In an opinion adopted at the September plenary, the European Economic and Social Committee (EESC) says that in order to achieve the energy transition and climate goals, massive public investment is needed. It proposes skimming the windfall profits and applying a "golden rule" to finance infrastructure investment.
The EU needs to address the climate crisis through a threefold approach: mobilising adequate funding, engaging its citizens and the private sector, and strong political leadership.
The message sent by the EESC own-initiative opinion drafted by Thomas Kattnig and Lutz Ribbe, and adopted at the September plenary, is clear: to meet increasing demand for electricity and achieve the climate objectives, the EU must invest more in smart and renewable energy systems and storage infrastructure, and everybody must play their part.
According to the conclusion of the federation for the European electricity industry, Eurelectric, the EU must double investment in the electricity grid to EUR 55 billion per year and increase the budget for building clean generation capacity to EUR 75 billion per year.
We need massive public investment in order to meet the energy transition and climate goals. This is essential for ensuring security of supply, tackling energy poverty, keeping prices affordable and creating jobs, said Mr Kattnig.
Designing a well-functioning energy market
The bloc's rate of public investment in clean energy technologies needed for decarbonisation is the lowest among the major economies and puts the EU's competitiveness at risk.
A good tool to speed up the energy transition is streamlining permit-granting procedures in the area of renewable energy and establishing "go-to areas" for such projects. In this context, it is all the more important to determine as accurately as possible what simplifications apply in the "go-to areas".
With regard to the future organisation of energy systems and energy infrastructure, all consumers must play an active part: households, businesses and energy communities must be involved in developing smart energy systems. It is also important to create incentives to enable civil society to participate in the energy transition and to finance it.
The new future scenario is characterised by a prevalence of renewable energy, more decentralised production and increased on-site consumption. Market design and regulation must be adapted to this new reality, create the necessary conditions for the various players involved and ensure adequate consumer protection.
For this reason, the EESC supports the Commission's intention to improve the design of the electricity market, and is strongly in favour of market assessments to analyse the behaviour of all potential players, stressing that it is important to carry out a comprehensive impact assessment prior to making any proposals.
In order to design a well-functioning energy market, it is key that the Commission assesses the advantages and disadvantages of public and private ownership and/or private financing of energy infrastructure, said Mr Ribbe.
Skimming of windfall profits and "golden rule" for public investment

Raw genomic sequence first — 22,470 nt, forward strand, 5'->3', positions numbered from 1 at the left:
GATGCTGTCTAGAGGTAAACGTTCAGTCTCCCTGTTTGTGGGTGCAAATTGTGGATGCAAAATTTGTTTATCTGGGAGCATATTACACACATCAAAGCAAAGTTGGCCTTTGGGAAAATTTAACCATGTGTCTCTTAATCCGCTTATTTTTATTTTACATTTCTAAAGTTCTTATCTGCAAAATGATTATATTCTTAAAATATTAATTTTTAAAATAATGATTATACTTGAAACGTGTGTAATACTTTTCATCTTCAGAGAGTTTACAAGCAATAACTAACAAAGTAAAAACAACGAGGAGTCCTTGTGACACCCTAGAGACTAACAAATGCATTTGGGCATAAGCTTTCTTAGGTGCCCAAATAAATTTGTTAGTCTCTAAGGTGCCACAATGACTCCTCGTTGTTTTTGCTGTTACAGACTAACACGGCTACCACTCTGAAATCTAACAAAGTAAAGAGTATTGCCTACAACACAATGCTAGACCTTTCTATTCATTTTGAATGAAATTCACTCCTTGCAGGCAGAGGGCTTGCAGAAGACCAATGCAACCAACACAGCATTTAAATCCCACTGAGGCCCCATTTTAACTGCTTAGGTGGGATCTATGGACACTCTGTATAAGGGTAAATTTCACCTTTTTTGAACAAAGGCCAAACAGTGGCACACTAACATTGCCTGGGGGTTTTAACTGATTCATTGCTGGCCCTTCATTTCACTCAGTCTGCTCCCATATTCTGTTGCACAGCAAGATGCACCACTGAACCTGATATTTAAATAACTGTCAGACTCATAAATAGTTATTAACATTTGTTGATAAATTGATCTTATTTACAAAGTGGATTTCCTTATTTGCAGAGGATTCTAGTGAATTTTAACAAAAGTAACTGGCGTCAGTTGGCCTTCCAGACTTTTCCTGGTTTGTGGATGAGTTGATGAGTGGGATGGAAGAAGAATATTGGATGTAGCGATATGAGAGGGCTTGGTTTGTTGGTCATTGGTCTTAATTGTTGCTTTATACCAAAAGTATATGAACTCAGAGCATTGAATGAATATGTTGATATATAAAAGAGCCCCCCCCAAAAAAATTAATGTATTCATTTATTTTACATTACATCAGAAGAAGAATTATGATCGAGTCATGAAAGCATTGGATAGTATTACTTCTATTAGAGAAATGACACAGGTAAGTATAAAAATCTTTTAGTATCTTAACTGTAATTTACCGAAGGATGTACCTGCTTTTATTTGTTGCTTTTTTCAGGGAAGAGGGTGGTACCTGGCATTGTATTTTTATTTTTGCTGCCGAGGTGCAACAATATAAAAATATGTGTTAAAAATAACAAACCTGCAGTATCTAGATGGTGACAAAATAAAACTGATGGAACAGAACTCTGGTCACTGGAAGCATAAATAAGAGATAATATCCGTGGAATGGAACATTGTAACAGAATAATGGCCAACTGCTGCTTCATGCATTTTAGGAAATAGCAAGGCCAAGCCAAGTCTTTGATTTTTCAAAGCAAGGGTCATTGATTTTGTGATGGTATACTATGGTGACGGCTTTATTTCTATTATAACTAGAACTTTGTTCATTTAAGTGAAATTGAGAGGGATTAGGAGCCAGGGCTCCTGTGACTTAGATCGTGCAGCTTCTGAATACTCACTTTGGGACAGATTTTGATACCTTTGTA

A concern for the EESC is the potentially dangerous destabilising effect on society brought about by the extremely high profits of energy companies on the one hand, and increased energy poverty caused by energy price surges on the other.
This is why the Committee proposes that these windfall profits be skimmed off with the help of taxes, passed on as financial compensation to energy consumers and used for the expansion of renewable energy production and the necessary grid infrastructure.
However, in order not to discourage energy companies from investing in low-carbon solutions, such taxation should be defined very sensitively. In this regard, the EESC calls on the Commission to propose measures without further delay.
The Committee also recommends exempting projects associated with the European Green Deal and energy independence from any rules that hamper such public investment, i.e. applying the so-called "golden rule" for public investments, in order to safeguard productivity and the social and ecological base for the well-being of future generations.
All in all, the issue here is about who will be in charge of key infrastructure in the future. In the EESC's view, the energy grid, given the primary public interest, should be defined by public ownership that is committed to the common good and eliminates existing inequalities.
Background – The EESC package of own-initiative opinions on the energy transition
The Committee has set energy transition as a priority topic for 2022 and, on this matter, is drawing up a package of own-initiative opinions which will feed into the umbrella opinion "A strategic vision on energy transition to enable sustainable development", scheduled to be adopted at the October plenary session.
The EESC package on the energy transition is composed of the following opinions:
TEN/770 – A strategic vision on energy transition to enable the EU's strategic autonomy
SOC/717 – Tackling energy poverty and the EU's resilience: challenges from an economic and social perspective
CCMI/190 – Role of carbon removal technologies in decarbonising the European industry
INT/979 – SMEs, social economy enterprises, crafts and liberal professions Fit for 55
NAT/859 – Energy and digital transition in rural areas
ECO/583 – Climate Adjustment Fund financed by Cohesion and NGEU